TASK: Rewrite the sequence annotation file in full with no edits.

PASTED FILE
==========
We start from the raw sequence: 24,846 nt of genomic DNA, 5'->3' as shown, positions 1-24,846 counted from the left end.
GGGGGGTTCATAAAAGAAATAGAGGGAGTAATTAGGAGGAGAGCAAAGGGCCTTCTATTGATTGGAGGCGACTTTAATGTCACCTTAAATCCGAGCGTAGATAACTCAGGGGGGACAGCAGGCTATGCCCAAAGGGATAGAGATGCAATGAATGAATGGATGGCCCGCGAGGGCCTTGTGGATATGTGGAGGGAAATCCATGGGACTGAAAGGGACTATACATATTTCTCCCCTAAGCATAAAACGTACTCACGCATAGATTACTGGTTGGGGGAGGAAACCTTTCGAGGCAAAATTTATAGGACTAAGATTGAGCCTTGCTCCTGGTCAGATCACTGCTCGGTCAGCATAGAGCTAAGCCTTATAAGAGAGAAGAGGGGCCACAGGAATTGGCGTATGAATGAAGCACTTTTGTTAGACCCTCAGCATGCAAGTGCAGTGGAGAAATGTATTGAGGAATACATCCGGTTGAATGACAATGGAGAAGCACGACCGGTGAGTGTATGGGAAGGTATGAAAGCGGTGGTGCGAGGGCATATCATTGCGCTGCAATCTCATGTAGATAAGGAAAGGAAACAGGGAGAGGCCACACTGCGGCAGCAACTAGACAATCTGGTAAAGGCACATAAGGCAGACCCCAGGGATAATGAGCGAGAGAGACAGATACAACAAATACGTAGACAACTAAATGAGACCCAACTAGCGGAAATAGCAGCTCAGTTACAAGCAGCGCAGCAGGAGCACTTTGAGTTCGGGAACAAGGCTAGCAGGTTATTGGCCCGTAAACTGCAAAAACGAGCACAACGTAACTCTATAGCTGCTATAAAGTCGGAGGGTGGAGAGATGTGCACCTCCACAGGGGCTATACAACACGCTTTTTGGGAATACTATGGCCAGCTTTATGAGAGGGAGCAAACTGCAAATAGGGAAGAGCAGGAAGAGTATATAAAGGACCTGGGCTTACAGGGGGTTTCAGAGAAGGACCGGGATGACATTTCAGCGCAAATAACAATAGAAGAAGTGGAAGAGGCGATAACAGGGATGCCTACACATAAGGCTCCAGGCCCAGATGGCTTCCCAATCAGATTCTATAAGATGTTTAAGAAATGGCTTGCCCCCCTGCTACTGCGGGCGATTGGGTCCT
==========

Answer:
We start from the raw sequence: 24,846 nt of genomic DNA, 5'->3' as shown, positions 1-24,846 counted from the left end.
GGGGGGTTCATAAAAGAAATAGAGGGAGTAATTAGGAGGAGAGCAAAGGGCCTTCTATTGATTGGAGGCGACTTTAATGTCACCTTAAATCCGAGCGTAGATAACTCAGGGGGGACAGCAGGCTATGCCCAAAGGGATAGAGATGCAATGAATGAATGGATGGCCCGCGAGGGCCTTGTGGATATGTGGAGGGAAATCCATGGGACTGAAAGGGACTATACATATTTCTCCCCTAAGCATAAAACGTACTCACGCATAGATTACTGGTTGGGGGAGGAAACCTTTCGAGGCAAAATTTATAGGACTAAGATTGAGCCTTGCTCCTGGTCAGATCACTGCTCGGTCAGCATAGAGCTAAGCCTTATAAGAGAGAAGAGGGGCCACAGGAATTGGCGTATGAATGAAGCACTTTTGTTAGACCCTCAGCATGCAAGTGCAGTGGAGAAATGTATTGAGGAATACATCCGGTTGAATGACAATGGAGAAGCACGACCGGTGAGTGTATGGGAAGGTATGAAAGCGGTGGTGCGAGGGCATATCATTGCGCTGCAATCTCATGTAGATAAGGAAAGGAAACAGGGAGAGGCCACACTGCGGCAGCAACTAGACAATCTGGTAAAGGCACATAAGGCAGACCCCAGGGATAATGAGCGAGAGAGACAGATACAACAAATACGTAGACAACTAAATGAGACCCAACTAGCGGAAATAGCAGCTCAGTTACAAGCAGCGCAGCAGGAGCACTTTGAGTTCGGGAACAAGGCTAGCAGGTTATTGGCCCGTAAACTGCAAAAACGAGCACAACGTAACTCTATAGCTGCTATAAAGTCGGAGGGTGGAGAGATGTGCACCTCCACAGGGGCTATACAACACGCTTTTTGGGAATACTATGGCCAGCTTTATGAGAGGGAGCAAACTGCAAATAGGGAAGAGCAGGAAGAGTATATAAAGGACCTGGGCTTACAGGGGGTTTCAGAGAAGGACCGGGATGACATTTCAGCGCAAATAACAATAGAAGAAGTGGAAGAGGCGATAACAGGGATGCCTACACATAAGGCTCCAGGCCCAGATGGCTTCCCAATCAGATTCTATAAGATGTTTAAGAAATGGCTTGCCCCCCTGCTACTGCGGGCGATTGGGTCCT